The Boys With The Perpetual Nervousness :: The Third Wave Of…
The Feelies reference only tells part of the story here. Lush and teeming with geniality, The Boys With The Perpetual Nervousness deliver jangly, sun-kissed pop melodies that subsist wholly within their own sphere. Last year’s Songs From Another Planet left us floored to have discovered a record that so vividly recalled the bright sparkle of Songs from Northern Britain, Teenage Fanclub’s understated masterpiece. No revisions necessary, that same established formula is repeated on The Third Wave Of: ten melodic tracks breezing in at under thirty minutes. Anchored by the self-proclaimed “cult group’s” signature Byrdsian guitar jangle, the album’s no-frills power pop materializes like a sort of roadmap sampler of its many aesthetic predecessors, a sentiment proudly supported in the record’s press release, with a grab bag of references ranging from Velvet Crush to The Bevis Frond.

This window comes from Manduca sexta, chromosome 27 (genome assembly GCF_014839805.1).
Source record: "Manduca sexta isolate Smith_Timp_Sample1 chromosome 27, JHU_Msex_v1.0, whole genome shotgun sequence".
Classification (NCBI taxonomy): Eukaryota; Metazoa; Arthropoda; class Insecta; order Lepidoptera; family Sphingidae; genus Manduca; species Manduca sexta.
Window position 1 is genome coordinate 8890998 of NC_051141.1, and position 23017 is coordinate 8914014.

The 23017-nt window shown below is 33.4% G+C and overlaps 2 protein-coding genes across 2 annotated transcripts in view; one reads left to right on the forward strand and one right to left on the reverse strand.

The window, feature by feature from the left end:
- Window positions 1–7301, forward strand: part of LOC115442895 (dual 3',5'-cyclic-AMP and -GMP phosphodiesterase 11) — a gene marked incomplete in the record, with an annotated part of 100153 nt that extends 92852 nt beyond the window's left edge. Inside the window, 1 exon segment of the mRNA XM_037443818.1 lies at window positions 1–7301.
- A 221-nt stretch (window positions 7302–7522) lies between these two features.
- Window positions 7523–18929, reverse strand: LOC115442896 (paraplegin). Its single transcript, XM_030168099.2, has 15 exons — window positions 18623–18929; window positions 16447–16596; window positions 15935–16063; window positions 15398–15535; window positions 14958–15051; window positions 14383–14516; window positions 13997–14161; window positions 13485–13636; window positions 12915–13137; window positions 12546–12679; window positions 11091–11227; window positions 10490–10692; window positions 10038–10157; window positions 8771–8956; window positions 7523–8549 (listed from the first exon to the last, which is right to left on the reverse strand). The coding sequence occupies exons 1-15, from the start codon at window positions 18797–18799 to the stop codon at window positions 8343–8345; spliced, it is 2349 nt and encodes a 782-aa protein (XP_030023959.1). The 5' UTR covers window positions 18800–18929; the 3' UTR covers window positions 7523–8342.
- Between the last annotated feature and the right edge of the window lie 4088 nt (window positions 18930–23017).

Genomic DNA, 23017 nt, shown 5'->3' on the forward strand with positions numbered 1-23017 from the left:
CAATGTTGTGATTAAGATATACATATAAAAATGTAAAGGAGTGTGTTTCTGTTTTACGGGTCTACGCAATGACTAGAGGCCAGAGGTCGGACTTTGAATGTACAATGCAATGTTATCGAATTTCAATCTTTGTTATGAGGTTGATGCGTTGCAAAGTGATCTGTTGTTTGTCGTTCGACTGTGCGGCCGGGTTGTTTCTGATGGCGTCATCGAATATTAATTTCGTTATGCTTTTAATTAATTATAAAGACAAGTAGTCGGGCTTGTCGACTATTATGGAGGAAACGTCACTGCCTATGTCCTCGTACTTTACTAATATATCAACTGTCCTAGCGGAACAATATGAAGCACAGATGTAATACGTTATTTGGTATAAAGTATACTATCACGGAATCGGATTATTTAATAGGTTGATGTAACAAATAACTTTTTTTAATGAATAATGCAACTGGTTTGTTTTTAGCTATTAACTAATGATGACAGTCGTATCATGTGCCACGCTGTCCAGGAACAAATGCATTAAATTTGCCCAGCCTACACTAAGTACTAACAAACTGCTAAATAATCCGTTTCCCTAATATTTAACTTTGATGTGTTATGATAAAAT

A Spanish-Scottish duo, TBWTPN consists of Gonzalo Marcos and Andrew Taylor, who, despite such a fully produced sound, primarily collaborate remotely between Edinburgh and Madrid. In an album delivering hook after hook, an outlier highlight is the twangy single “Isolation”. Guided by Iain Sloan’s pedal steel guitar, the track is a mid-tempo duet with Mary Lou Lord, a surprise guest who connected with the group after describing their previous efforts as “Evan Dando combined with Teenage Fanclub”. As deeply entrenched as these borrowed influences are, the charm of TBWTPN equally resides in its modernity. You’d be hard pressed to find a jangly niche in contemporary music that sounds quite as distinctive as this. | m neeley
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